COLUMBUS, Ohio (AP) — Gov. Mike DeWine eased Ohio's stay-at-home order and travel restrictions from mandatory to strongly recommended Tuesday, while emphasizing that the coronavirus is not gone and Ohioans must keep putting the safety of others first to contain its spread.
"What this comes down to now is that each of us has a responsibility to each other to slow the spread," the Republican said at his Statehouse briefing. "For many of us, really for all of us, we will have no other time in our life where our own individual actions or inactions can impact the lives of so many of our fellow citizens."
The new "urgent health advisory" strongly encourages — but not longer legally requires — Ohioans to stay home or to avoid unnecessary travel. Those who travel into Ohio will no longer need to observe a 14-day quarantine, unless they're showing signs of COVID-19, DeWine said.
The advisory, which was still being finalized, will not lift mandatory business protocols, such as those placed on restaurants and bars or those requiring certain employees to wear masks, nor will it lift the ban on large gatherings, spokesman Dan Tierney clarified after the news conference.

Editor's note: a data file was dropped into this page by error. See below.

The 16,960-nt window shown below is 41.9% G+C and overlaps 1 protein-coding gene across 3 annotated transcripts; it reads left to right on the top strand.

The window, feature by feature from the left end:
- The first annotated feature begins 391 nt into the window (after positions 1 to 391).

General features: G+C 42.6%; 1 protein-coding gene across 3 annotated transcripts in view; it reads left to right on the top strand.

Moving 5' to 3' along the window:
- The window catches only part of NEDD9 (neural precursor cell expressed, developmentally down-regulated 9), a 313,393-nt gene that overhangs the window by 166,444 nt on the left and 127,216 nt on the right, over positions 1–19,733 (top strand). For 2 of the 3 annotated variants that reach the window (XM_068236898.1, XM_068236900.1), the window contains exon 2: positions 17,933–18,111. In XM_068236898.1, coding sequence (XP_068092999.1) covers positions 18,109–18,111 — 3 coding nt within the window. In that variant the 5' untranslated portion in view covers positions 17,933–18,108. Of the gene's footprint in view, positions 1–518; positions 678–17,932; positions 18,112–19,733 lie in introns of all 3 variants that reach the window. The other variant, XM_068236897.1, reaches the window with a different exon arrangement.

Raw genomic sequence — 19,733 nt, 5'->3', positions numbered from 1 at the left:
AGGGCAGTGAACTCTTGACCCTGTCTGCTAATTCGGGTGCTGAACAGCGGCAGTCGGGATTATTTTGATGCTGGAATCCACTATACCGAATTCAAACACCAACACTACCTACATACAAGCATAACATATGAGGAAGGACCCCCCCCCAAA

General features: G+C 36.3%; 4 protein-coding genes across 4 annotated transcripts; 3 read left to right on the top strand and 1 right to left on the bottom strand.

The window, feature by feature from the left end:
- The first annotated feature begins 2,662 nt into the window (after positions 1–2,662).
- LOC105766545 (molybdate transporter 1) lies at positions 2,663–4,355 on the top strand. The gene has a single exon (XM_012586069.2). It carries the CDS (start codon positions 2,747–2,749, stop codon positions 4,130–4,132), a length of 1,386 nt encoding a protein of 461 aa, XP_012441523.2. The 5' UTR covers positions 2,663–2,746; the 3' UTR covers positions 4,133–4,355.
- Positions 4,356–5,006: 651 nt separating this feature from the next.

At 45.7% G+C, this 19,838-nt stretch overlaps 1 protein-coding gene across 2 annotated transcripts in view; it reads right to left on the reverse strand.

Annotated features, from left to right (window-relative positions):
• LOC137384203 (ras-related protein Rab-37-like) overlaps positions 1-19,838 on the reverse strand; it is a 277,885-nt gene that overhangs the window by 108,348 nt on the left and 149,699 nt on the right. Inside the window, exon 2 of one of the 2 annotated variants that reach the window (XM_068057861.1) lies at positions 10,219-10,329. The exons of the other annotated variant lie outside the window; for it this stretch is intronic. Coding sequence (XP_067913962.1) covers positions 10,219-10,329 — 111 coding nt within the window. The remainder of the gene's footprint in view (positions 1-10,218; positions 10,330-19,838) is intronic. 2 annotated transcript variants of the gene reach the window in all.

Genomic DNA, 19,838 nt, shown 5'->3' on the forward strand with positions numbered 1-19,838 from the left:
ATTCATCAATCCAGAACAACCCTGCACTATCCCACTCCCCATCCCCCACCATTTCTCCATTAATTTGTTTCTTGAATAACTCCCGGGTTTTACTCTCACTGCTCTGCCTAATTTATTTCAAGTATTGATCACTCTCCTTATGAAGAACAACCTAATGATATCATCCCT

DeWine said Ohioans are still advised to follow 6-foot (2-meter) social distancing protocols, to wear masks and to frequently wash their hands.
Other coronavirus-related happenings Tuesday:
The state announced a fourth prisons employee has died from COVID-19 complications. Correctional Officer Dewane "Pete" Gannon, 58, a guard at the Correctional Reception Center in central Ohio for the past 10 years, died Monday, said Department of Rehabilitation and Correction spokeswoman JoEllen Smith. A guard and two nurses previously died.
More than 600 employees system-wide have tested positive, along with more than 4,500 inmates. Of those, 63 inmates have died from confirmed or probable cases of COVID-19, with deaths spread across seven institutions.
Associated Press writer Andrew Welsh-Huggins contributed to this report.